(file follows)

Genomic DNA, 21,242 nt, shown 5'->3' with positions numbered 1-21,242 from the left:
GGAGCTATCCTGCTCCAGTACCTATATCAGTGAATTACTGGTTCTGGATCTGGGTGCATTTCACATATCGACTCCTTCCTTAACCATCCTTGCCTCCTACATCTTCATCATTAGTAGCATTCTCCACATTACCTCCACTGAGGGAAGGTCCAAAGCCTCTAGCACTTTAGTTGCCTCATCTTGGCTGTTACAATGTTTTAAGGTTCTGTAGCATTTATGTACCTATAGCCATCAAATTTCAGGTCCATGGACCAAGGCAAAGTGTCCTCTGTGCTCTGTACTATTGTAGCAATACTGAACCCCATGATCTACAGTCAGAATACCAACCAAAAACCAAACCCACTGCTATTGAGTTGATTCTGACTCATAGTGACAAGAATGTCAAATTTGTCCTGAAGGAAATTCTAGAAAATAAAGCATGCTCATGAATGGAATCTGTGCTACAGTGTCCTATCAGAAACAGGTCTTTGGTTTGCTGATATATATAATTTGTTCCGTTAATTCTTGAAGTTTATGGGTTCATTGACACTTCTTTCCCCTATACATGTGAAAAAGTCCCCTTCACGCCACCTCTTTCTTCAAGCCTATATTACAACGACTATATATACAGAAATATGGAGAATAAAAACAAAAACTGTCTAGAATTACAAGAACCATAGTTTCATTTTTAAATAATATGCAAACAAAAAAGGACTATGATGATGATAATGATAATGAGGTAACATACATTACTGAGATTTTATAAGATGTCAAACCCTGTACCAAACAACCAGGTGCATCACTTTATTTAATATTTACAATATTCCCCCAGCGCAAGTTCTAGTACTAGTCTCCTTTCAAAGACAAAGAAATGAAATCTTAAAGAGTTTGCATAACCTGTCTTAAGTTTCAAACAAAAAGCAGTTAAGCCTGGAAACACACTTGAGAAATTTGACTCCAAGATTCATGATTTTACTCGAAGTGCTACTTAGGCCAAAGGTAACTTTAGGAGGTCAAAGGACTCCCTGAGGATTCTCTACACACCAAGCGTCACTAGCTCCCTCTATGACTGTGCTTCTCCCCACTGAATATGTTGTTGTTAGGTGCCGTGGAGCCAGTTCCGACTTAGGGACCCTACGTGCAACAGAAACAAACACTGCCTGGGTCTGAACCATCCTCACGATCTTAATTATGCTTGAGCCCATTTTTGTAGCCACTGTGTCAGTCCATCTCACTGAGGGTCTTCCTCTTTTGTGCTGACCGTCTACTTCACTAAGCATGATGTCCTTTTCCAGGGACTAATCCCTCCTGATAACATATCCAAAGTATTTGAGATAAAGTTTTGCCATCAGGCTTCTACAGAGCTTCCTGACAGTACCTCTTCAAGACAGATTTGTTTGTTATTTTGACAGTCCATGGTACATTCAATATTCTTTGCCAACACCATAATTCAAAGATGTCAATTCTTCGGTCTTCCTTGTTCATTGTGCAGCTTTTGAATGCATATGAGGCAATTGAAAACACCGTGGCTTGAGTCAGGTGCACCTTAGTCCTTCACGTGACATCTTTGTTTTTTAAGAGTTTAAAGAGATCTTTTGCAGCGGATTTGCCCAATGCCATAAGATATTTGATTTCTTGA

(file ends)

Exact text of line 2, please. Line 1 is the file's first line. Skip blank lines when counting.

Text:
GGAGCTATCCTGCTCCAGTACCTATATCAGTGAATTACTGGTTCTGGATCTGGGTGCATTTCACATATCGACTCCTTCCTTAACCATCCTTGCCTCCTACATCTTCATCATTAGTAGCATTCTCCACATTACCTCCACTGAGGGAAGGTCCAAAGCCTCTAGCACTTTAGTTGCCTCATCTTGGCTGTTACAATGTTTTAAGGTTCTGTAGCATTTATGTACCTATAGCCATCAAATTTCAGGTCCATGGACCAAGGCAAAGTGTCCTCTGTGCTCTGTACTATTGTAGCAATACTGAACCCCATGATCTACAGTCAGAATACCAACCAAAAACCAAACCCACTGCTATTGAGTTGATTCTGACTCATAGTGACAAGAATGTCAAATTTGTCCTGAAGGAAATTCTAGAAAATAAAGCATGCTCATGAATGGAATCTGTGCTACAGTGTCCTATCAGAAACAGGTCTTTGGTTTGCTGATATATATAATTTGTTCCGTTAATTCTTGAAGTTTATGGGTTCATTGACACTTCTTTCCCCTATACATGTGAAAAAGTCCCCTTCACGCCACCTCTTTCTTCAAGCCTATATTACAACGACTATATATACAGAAATATGGAGAATAAAAACAAAAACTGTCTAGAATTACAAGAACCATAGTTTCATTTTTAAATAATATGCAAACAAAAAAGGACTATGATGATGATAATGATAATGAGGTAACATACATTACTGAGATTTTATAAGATGTCAAACCCTGTACCAAACAACCAGGTGCATCACTTTATTTAATATTTACAATATTCCCCCAGCGCAAGTTCTAGTACTAGTCTCCTTTCAAAGACAAAGAAATGAAATCTTAAAGAGTTTGCATAACCTGTCTTAAGTTTCAAACAAAAAGCAGTTAAGCCTGGAAACACACTTGAGAAATTTGACTCCAAGATTCATGATTTTACTCGAAGTGCTACTTAGGCCAAAGGTAACTTTAGGAGGTCAAAGGACTCCCTGAGGATTCTCTACACACCAAGCGTCACTAGCTCCCTCTATGACTGTGCTTCTCCCCACTGAATATGTTGTTGTTAGGTGCCGTGGAGCCAGTTCCGACTTAGGGACCCTACGTGCAACAGAAACAAACACTGCCTGGGTCTGAACCATCCTCACGATCTTAATTATGCTTGAGCCCATTTTTGTAGCCACTGTGTCAGTCCATCTCACTGAGGGTCTTCCTCTTTTGTGCTGACCGTCTACTTCACTAAGCATGATGTCCTTTTCCAGGGACTAATCCCTCCTGATAACATATCCAAAGTATTTGAGATAAAGTTTTGCCATCAGGCTTCTACAGAGCTTCCTGACAGTACCTCTTCAAGACAGATTTGTTTGTTATTTTGACAGTCCATGGTACATTCAATATTCTTTGCCAACACCATAATTCAAAGATGTCAATTCTTCGGTCTTCCTTGTTCATTGTGCAGCTTTTGAATGCATATGAGGCAATTGAAAACACCGTGGCTTGAGTCAGGTGCACCTTAGTCCTTCACGTGACATCTTTGTTTTTTAAGAGTTTAAAGAGATCTTTTGCAGCGGATTTGCCCAATGCCATAAGATATTTGATTTCTTGA